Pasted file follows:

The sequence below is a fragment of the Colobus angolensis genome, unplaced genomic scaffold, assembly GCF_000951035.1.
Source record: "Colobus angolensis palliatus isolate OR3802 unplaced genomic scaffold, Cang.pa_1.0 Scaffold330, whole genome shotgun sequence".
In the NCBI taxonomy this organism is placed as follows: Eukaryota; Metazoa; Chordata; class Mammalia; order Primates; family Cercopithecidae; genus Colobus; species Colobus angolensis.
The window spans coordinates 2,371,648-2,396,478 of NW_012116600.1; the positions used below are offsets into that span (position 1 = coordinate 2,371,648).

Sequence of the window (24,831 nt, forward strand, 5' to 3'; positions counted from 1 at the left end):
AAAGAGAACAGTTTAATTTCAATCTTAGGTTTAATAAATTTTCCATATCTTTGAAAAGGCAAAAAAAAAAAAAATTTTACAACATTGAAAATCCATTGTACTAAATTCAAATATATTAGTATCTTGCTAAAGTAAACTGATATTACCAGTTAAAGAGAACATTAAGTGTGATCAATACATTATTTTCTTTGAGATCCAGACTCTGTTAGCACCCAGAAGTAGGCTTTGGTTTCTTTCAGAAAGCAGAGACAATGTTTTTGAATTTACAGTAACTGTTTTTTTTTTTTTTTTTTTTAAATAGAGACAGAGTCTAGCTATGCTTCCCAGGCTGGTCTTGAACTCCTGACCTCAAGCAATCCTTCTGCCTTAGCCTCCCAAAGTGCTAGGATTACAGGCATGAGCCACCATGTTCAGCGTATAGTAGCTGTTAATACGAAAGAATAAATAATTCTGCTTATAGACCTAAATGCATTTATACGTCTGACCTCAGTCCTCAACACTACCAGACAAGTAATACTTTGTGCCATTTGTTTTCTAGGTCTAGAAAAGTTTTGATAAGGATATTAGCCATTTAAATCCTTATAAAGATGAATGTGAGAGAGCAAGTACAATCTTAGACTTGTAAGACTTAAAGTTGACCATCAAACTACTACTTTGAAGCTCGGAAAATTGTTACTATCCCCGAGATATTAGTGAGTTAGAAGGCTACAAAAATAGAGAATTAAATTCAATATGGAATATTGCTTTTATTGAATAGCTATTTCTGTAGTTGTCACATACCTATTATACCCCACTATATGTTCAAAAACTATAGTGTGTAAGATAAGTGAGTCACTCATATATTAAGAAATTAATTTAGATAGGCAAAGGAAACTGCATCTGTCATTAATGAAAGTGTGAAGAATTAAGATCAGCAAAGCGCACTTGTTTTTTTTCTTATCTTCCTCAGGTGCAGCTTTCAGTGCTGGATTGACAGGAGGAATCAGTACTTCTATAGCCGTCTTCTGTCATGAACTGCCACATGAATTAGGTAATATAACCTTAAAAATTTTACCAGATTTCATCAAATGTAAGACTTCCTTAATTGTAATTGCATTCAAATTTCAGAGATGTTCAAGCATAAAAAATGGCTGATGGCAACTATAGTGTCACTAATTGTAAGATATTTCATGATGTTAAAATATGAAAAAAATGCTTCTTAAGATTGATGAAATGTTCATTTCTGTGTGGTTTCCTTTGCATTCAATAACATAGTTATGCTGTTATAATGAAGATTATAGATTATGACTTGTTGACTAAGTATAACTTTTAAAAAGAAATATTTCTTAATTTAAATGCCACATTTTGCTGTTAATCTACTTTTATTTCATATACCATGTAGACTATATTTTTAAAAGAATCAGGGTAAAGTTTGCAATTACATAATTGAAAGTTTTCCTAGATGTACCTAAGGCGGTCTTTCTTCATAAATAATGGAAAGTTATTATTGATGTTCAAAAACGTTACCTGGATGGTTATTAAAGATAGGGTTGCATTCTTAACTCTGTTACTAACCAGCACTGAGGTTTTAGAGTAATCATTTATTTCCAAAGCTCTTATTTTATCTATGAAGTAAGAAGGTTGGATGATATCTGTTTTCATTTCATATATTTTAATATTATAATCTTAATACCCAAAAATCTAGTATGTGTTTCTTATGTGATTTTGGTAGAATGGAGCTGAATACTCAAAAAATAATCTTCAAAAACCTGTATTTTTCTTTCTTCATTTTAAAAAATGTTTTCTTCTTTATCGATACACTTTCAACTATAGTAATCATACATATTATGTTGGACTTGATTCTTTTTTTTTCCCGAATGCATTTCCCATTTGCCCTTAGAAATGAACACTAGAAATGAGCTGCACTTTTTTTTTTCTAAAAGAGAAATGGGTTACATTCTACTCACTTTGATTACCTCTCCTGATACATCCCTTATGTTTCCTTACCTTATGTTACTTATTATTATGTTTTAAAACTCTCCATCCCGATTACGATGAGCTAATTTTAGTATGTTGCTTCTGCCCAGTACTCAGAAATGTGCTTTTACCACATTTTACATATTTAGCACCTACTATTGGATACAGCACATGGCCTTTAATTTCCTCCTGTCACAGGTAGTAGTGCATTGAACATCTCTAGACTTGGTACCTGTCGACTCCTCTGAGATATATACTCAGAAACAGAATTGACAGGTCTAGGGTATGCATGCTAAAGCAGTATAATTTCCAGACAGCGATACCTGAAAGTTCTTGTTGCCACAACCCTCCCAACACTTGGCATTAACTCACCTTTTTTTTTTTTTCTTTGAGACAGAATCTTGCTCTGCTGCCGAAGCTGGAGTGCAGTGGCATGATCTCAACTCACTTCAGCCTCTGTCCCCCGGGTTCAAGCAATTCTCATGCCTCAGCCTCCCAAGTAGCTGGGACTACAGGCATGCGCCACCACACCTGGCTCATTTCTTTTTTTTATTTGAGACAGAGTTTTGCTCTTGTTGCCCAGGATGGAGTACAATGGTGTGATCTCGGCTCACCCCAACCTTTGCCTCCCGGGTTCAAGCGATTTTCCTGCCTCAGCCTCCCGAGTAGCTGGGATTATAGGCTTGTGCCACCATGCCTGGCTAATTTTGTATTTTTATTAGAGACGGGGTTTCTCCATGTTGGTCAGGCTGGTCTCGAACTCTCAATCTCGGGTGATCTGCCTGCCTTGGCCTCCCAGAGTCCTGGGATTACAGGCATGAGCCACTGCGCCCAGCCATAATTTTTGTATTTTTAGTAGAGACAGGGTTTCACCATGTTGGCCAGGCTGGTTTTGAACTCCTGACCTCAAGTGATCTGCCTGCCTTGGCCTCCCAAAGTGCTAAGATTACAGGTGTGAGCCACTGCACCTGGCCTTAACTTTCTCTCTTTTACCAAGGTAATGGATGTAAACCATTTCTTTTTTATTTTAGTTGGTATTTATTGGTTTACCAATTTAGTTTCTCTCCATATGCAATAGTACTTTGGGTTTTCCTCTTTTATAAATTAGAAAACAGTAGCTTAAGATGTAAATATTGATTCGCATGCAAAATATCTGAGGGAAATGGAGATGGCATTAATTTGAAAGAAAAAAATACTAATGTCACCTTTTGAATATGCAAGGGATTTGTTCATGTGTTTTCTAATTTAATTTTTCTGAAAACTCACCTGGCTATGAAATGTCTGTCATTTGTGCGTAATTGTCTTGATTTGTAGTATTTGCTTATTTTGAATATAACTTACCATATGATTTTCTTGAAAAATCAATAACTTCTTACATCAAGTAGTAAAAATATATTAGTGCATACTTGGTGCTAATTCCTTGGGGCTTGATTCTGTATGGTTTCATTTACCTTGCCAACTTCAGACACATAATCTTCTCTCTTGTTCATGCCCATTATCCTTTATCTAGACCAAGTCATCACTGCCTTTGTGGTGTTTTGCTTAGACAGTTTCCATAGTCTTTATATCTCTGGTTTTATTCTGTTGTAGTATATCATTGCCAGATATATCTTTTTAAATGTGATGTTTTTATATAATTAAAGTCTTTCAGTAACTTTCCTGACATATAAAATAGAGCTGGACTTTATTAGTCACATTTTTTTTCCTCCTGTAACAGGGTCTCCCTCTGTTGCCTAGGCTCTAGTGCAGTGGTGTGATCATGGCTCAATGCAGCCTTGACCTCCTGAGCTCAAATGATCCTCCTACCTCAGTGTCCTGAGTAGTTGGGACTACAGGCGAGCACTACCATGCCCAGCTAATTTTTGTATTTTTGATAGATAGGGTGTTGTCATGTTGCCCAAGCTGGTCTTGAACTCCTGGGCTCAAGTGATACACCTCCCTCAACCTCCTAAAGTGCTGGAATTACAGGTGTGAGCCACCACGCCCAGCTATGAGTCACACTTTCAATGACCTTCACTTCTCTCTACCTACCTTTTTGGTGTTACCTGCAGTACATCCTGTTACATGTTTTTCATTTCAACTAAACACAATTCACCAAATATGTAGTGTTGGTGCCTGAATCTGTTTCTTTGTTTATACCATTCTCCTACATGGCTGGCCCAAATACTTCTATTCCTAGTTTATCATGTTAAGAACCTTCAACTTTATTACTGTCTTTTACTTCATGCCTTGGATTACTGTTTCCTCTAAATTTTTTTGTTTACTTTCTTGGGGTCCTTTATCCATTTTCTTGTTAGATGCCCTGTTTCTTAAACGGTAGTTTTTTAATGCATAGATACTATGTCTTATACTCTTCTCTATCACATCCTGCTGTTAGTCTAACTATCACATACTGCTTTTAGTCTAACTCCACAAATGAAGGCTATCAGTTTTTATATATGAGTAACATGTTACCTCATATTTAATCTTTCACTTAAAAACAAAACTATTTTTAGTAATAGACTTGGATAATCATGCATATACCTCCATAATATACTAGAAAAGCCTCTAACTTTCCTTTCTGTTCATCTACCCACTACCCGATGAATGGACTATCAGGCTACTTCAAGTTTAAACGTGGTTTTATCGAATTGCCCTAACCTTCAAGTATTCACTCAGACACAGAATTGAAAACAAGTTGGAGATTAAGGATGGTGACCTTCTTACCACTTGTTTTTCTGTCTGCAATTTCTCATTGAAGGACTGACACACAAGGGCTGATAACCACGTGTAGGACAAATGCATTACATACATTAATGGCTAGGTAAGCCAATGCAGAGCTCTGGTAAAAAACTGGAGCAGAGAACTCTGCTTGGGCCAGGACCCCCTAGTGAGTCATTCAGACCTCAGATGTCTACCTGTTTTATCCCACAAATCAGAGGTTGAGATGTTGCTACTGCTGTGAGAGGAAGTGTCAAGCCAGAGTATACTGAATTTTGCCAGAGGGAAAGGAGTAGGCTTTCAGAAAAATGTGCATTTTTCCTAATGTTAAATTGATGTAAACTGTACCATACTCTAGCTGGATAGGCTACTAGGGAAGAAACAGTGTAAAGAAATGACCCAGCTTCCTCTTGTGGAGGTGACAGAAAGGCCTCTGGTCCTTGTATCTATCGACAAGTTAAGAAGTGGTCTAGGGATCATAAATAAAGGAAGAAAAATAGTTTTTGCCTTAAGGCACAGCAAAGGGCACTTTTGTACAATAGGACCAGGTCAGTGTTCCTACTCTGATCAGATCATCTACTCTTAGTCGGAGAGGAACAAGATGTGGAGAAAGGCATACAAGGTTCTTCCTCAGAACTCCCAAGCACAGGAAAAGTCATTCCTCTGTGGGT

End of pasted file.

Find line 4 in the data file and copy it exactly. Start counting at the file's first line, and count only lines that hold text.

The window spans coordinates 2,371,648-2,396,478 of NW_012116600.1; the positions used below are offsets into that span (position 1 = coordinate 2,371,648).